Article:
Good thing, too, because as Hunter extends in mid-air to make a highlight-reel-worthy play on the ball, Bourjos comes streaking out of nowhere behind him and gloves the ball knee-high on the run, stops, plants, and delivers the ball back towards second, where the Angels almost double up a disbelieving Russell Martin. In the three, maybe four seconds between Nuñez making contact with the outside fastball and Bourjos retiring him, the Angels center fielder crossed from medium-deep center to make a play in front of the scoreboard in right and remained on his feet while doing so, allowing him to try for the double play. The putout makes highlight reels across the country; after all, it has a spectacular dive, an out, and a near-collision in the outfield. It’s not really important which of the outfielders was responsible for what.
After failing to take advantage of a lull in the schedule, the Halos are running out of time to contend.
There's one particular kind of vision with which we're all well acquainted, regardless of whether it has yet infiltrated our darkest nightmares—the vision where there's something laid out just before us that we desperately want, but the harder we pursue it and the further we reach out towards it, the more distant it becomes. Ideally, said vision is accompanied by some form of horror trance music, heavily distorted surroundings, and enormous projection screens depicting a larger-than-life De La Soul mockingly, uproariously laughing at our plight. Said vision would likely also have been preceded by the consumption of a generous quantity of high-quality alcohol, but since tales of that sort are best left to folks like my good friend Jason Parks, I'm going to swing this back around into an actual baseball point.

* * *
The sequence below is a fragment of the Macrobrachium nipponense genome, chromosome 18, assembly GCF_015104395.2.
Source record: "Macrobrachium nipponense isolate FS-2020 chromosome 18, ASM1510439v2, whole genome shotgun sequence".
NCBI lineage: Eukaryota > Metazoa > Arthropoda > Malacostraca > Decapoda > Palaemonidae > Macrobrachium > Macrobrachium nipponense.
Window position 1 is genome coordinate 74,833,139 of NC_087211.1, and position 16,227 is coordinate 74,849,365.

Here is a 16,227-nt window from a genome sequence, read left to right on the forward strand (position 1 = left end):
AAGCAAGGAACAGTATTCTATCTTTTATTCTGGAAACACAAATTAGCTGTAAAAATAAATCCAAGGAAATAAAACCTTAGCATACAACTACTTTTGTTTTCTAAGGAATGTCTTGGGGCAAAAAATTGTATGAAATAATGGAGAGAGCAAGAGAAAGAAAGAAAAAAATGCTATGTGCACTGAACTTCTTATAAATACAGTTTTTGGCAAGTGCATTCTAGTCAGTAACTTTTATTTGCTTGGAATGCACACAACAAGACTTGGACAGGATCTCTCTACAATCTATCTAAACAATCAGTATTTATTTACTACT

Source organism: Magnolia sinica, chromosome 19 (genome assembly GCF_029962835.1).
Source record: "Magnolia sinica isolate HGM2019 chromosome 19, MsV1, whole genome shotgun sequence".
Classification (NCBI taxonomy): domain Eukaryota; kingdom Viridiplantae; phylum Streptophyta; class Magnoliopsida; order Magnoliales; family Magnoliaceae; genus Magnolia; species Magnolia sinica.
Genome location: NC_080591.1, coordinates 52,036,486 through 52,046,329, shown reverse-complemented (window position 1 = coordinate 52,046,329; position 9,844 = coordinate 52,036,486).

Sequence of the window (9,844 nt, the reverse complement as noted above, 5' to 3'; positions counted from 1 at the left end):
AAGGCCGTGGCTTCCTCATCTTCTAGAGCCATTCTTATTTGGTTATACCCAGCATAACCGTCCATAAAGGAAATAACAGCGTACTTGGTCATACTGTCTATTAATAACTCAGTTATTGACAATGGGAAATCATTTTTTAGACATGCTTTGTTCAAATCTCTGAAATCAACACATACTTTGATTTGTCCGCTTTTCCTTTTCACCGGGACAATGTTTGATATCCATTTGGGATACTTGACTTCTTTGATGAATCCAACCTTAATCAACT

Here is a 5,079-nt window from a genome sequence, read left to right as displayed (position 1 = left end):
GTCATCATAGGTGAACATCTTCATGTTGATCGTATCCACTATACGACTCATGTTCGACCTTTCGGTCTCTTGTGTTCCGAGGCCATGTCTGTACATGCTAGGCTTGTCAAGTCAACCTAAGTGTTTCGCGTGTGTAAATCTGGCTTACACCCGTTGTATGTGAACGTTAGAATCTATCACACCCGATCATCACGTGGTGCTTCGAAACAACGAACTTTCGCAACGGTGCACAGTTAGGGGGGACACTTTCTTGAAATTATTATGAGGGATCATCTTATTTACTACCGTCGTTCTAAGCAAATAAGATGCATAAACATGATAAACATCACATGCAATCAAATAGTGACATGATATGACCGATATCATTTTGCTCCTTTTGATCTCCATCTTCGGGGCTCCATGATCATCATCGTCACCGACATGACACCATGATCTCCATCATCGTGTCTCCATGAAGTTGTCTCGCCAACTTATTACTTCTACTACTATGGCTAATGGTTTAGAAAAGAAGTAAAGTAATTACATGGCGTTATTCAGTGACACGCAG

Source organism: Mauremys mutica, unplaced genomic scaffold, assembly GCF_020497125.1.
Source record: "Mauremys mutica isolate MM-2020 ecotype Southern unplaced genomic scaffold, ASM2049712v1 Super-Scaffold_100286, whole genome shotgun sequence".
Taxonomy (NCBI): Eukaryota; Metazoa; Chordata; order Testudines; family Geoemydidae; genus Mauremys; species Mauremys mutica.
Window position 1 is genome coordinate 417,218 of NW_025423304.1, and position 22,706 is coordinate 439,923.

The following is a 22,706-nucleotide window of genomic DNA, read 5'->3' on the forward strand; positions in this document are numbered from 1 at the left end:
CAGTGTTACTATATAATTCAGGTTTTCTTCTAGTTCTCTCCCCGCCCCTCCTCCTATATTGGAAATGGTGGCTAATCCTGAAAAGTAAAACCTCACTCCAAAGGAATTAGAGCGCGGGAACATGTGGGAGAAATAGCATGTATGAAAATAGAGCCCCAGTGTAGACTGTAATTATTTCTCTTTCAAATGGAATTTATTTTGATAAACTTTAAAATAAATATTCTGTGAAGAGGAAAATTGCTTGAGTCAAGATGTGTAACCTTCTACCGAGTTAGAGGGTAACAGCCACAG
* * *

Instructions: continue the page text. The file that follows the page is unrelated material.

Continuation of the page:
We all know of this vision, but not all of us have had the misfortune of dealing with such an experience in real life. The 2011 Angels aren't so lucky. It's not that they were widely regarded as favorites within their division before the outset of the season (note: they weren't), or even that they currently seem destined to fall short of their ultimate goal (as reflected in their post-season odds, which are now in great danger of slipping beneath the 1-in-20 mark). Well, it is partly about the second one, but one of the more frustrating realities from the Angels' perspective has been their recurring failure over the last four months to make it back over the first-place hump. Each time they've surged back within a stone's throw of Texas, they've fallen behind yet again. And even though the Angels have hung tough with their first-place adversaries throughout that four-month period, they have now all but run out of the one commodity that they need most: time.
With the two LA franchises seemingly moving in opposite directions, Jon Weisman wonders just how divergent those directions are.
This new version of The Odd Couple isn't really going to air (though similarly strange things happen every day), but the narration taps into a common feeling concerning the direction of Los Angeles' two major league baseball teams.
The Dodgers are the Felix Ungers--well-pedigreed, stylish if you don't mind the occasional ascot, but increasingly oblivious of their own flaws. The Los Angeles Angels of Anaheim, as they have come to be known with growing acceptance, were the Oscar Madisons--until they somewhat startlingly cleaned the mustard off their plaid sport coats and became winners.